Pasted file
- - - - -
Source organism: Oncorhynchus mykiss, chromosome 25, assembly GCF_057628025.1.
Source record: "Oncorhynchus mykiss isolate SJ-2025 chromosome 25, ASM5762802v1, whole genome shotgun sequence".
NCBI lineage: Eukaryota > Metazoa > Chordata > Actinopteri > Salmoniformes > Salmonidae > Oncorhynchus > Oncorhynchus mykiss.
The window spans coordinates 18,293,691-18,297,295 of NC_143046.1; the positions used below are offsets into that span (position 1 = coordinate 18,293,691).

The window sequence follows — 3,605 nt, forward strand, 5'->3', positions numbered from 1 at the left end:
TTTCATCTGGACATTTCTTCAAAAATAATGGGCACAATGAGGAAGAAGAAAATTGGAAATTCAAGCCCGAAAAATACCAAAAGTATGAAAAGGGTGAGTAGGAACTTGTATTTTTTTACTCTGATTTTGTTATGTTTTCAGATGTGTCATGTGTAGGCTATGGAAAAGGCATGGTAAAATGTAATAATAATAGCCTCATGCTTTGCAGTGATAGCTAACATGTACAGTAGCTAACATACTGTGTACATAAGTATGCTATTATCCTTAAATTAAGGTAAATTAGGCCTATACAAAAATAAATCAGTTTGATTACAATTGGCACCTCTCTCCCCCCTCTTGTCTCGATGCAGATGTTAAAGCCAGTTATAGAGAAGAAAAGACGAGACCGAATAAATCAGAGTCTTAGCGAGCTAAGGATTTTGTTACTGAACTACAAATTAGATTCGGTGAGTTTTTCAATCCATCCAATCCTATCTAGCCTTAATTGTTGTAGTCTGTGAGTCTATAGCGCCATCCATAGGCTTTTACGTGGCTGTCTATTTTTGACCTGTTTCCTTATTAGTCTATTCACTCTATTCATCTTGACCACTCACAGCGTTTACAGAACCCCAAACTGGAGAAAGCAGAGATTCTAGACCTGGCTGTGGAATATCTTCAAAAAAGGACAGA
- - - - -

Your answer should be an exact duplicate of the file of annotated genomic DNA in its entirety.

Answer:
Source organism: Oncorhynchus mykiss, chromosome 25, assembly GCF_057628025.1.
Source record: "Oncorhynchus mykiss isolate SJ-2025 chromosome 25, ASM5762802v1, whole genome shotgun sequence".
NCBI lineage: Eukaryota > Metazoa > Chordata > Actinopteri > Salmoniformes > Salmonidae > Oncorhynchus > Oncorhynchus mykiss.
The window spans coordinates 18,293,691-18,297,295 of NC_143046.1; the positions used below are offsets into that span (position 1 = coordinate 18,293,691).

The window sequence follows — 3,605 nt, forward strand, 5'->3', positions numbered from 1 at the left end:
TTTCATCTGGACATTTCTTCAAAAATAATGGGCACAATGAGGAAGAAGAAAATTGGAAATTCAAGCCCGAAAAATACCAAAAGTATGAAAAGGGTGAGTAGGAACTTGTATTTTTTTACTCTGATTTTGTTATGTTTTCAGATGTGTCATGTGTAGGCTATGGAAAAGGCATGGTAAAATGTAATAATAATAGCCTCATGCTTTGCAGTGATAGCTAACATGTACAGTAGCTAACATACTGTGTACATAAGTATGCTATTATCCTTAAATTAAGGTAAATTAGGCCTATACAAAAATAAATCAGTTTGATTACAATTGGCACCTCTCTCCCCCCTCTTGTCTCGATGCAGATGTTAAAGCCAGTTATAGAGAAGAAAAGACGAGACCGAATAAATCAGAGTCTTAGCGAGCTAAGGATTTTGTTACTGAACTACAAATTAGATTCGGTGAGTTTTTCAATCCATCCAATCCTATCTAGCCTTAATTGTTGTAGTCTGTGAGTCTATAGCGCCATCCATAGGCTTTTACGTGGCTGTCTATTTTTGACCTGTTTCCTTATTAGTCTATTCACTCTATTCATCTTGACCACTCACAGCGTTTACAGAACCCCAAACTGGAGAAAGCAGAGATTCTAGACCTGGCTGTGGAATATCTTCAAAAAAGGACAGA